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Trial record 10 of 10 for:    25003980 [PUBMED-IDS]

HFN Versus NIV in Cystic Fibrosis. The HIFEN Study

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ClinicalTrials.gov Identifier: NCT02262871
Recruitment Status : Completed
First Posted : October 13, 2014
Last Update Posted : April 11, 2018
Sponsor:
Information provided by (Responsible Party):
St. Michael's Hospital, Toronto

Brief Summary:

Many patients with cystic fibrosis (CF) require hospitalization and/or Intensive Care Unit (ICU) admission because of acute exacerbation of chronic respiratory failure or for any acute deterioration of clinical status. Non-invasive ventilation (NIV) is the first option for the clinical management of CF patients with moderate-to-severe respiratory distress and NIV has been shown to improve gas exchange, reduce respiratory muscle work and improve pulmonary function in patients with obstructive lung disease in general and those with acute CF exacerbation. High-flow nasal oxygen cannula (HFN) is a relatively new system providing heated and humidified, high-flow (50L/min) oxygen through the nostrils. This device provides a small positive pressure, probably washes-out the pharyngeal dead space, reduces inspiratory resistance, and possibly facilitates secretion clearance. The technique is very well tolerated. From a physiologic standpoint, this device could help CF patients by improving gas exchange, reducing respiratory workload, and facilitating mucus clearance. Non-interrupted delivery may be possible given better clinical tolerance in contrast with bi-level positive pressure NIV. Whether the short-term physiological efficacy of HFN is comparable to NIV is unknown and there is no study on the benefit of HFN in CF patients.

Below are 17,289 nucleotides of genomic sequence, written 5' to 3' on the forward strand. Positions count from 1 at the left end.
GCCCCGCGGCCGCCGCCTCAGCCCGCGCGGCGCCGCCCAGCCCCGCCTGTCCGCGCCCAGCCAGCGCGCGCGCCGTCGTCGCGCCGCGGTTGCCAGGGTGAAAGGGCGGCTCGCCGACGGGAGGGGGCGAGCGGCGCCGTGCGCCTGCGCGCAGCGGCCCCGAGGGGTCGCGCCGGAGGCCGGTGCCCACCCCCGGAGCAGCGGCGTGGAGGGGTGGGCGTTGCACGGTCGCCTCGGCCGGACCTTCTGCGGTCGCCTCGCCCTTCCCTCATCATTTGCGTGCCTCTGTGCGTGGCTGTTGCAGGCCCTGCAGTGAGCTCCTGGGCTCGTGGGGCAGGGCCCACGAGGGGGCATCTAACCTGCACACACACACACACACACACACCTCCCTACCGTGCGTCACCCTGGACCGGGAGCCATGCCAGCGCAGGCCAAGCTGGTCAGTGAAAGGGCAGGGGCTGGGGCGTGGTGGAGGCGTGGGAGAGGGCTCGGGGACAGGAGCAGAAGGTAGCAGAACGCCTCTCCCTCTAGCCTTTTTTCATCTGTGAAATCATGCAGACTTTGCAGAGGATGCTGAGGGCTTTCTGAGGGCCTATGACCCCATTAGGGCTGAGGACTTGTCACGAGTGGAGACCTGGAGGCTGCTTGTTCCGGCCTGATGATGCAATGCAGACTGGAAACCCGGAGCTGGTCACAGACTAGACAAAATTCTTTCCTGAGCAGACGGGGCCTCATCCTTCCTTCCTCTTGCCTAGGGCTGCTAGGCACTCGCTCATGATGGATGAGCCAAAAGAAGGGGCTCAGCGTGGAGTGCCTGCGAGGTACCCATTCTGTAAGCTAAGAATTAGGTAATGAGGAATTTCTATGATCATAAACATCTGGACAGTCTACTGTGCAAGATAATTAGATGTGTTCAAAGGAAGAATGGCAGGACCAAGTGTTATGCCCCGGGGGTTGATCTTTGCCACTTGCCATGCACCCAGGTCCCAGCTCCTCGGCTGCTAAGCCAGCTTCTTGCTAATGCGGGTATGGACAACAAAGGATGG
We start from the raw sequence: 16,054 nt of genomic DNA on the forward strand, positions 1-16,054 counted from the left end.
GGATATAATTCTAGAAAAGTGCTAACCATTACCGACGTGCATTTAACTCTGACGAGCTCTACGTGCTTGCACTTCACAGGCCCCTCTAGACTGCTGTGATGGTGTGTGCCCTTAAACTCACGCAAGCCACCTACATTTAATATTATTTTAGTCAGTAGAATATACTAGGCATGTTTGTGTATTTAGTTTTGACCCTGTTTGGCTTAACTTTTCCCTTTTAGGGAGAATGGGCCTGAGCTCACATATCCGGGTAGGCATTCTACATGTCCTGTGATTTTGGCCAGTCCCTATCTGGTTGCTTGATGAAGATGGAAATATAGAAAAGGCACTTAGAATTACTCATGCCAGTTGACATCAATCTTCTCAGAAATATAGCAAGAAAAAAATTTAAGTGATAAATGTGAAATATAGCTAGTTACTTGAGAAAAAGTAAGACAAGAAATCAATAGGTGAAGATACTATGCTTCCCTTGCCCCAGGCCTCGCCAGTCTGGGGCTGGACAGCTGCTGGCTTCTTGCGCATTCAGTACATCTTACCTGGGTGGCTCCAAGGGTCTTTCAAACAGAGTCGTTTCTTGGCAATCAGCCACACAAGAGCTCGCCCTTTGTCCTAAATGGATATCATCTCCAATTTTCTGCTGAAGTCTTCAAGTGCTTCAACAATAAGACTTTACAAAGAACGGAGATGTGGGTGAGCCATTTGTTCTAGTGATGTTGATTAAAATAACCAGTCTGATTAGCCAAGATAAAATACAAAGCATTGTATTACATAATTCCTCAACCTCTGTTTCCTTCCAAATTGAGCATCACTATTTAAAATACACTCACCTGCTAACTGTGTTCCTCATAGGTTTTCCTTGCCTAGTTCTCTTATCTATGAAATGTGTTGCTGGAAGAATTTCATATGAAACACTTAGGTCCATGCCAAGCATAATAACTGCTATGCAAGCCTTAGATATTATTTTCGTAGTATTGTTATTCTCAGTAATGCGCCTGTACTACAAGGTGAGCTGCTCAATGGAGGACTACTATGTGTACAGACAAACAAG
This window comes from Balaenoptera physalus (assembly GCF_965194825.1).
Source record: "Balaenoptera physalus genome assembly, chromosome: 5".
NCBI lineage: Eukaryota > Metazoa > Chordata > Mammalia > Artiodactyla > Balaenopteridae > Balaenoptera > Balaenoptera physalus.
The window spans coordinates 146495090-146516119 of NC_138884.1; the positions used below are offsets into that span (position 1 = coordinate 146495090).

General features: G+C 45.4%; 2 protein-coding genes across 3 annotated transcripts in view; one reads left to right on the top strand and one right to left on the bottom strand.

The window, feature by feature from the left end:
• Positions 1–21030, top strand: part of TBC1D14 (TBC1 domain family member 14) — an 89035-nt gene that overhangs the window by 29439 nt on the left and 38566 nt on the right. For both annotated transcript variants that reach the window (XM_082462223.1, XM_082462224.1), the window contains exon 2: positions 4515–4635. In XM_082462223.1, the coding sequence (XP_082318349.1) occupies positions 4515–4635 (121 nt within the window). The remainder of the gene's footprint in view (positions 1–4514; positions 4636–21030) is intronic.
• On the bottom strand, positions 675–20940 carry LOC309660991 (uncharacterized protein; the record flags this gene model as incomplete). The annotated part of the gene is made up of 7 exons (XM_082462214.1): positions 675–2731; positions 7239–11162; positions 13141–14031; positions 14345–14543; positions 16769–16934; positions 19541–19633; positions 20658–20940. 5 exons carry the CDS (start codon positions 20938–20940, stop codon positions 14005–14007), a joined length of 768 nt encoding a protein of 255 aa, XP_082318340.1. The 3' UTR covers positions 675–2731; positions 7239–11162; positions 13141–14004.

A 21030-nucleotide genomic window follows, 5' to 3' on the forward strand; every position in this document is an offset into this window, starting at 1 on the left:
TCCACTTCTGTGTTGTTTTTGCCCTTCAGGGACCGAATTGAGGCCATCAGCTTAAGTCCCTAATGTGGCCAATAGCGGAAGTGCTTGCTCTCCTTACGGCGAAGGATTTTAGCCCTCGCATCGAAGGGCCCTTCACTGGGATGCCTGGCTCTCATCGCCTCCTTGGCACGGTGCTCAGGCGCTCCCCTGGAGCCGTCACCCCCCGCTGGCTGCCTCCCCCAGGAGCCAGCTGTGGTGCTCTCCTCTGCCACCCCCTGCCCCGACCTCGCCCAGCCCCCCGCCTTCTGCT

The aim of this study is to compare the physiological effects of HFN and NIV in CF patients requiring ventilatory support. Our hypothesis is that HFN will not be inferior to NIV, as evaluated by breathing pattern, gas exchange, and respiratory workload and will decrease dead space. In addition, comfort and preference between the two techniques will be evaluated.


Condition or disease Intervention/treatment Phase
Cystic Fibrosis Device: High flow nasal oxygen cannula Device: Noninvasive ventilation Not Applicable

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Study Type : Interventional  (Clinical Trial)
Actual Enrollment : 15 participants
Allocation: Randomized
Intervention Model: Crossover Assignment
Masking: None (Open Label)
Primary Purpose: Treatment
Official Title: Randomized Cross-over Physiologic Study of High Flow Nasal Oxygen Cannula Versus Non-invasive Ventilation in Cystic Fibrosis. The HIFEN Study
Study Start Date : December 2014
Actual Primary Completion Date : December 2016
Actual Study Completion Date : July 30, 2017

Resource links provided by the National Library of Medicine


Arm Intervention/treatment
Experimental: CF patients HFN
CF patients who meet the eligibility criteria will be randomized to receive HFN and then crossover to other device.
Device: High flow nasal oxygen cannula
HFN will be set with an inspiratory flow rate at 45-55 L/min (maximal tolerated flow), temperature at 37°C or 34°C if perceived as too warm, and fraction on inspired oxygen (FiO2) will be adjusted to achieve an oxygen saturation (SpO2) of at least 92%.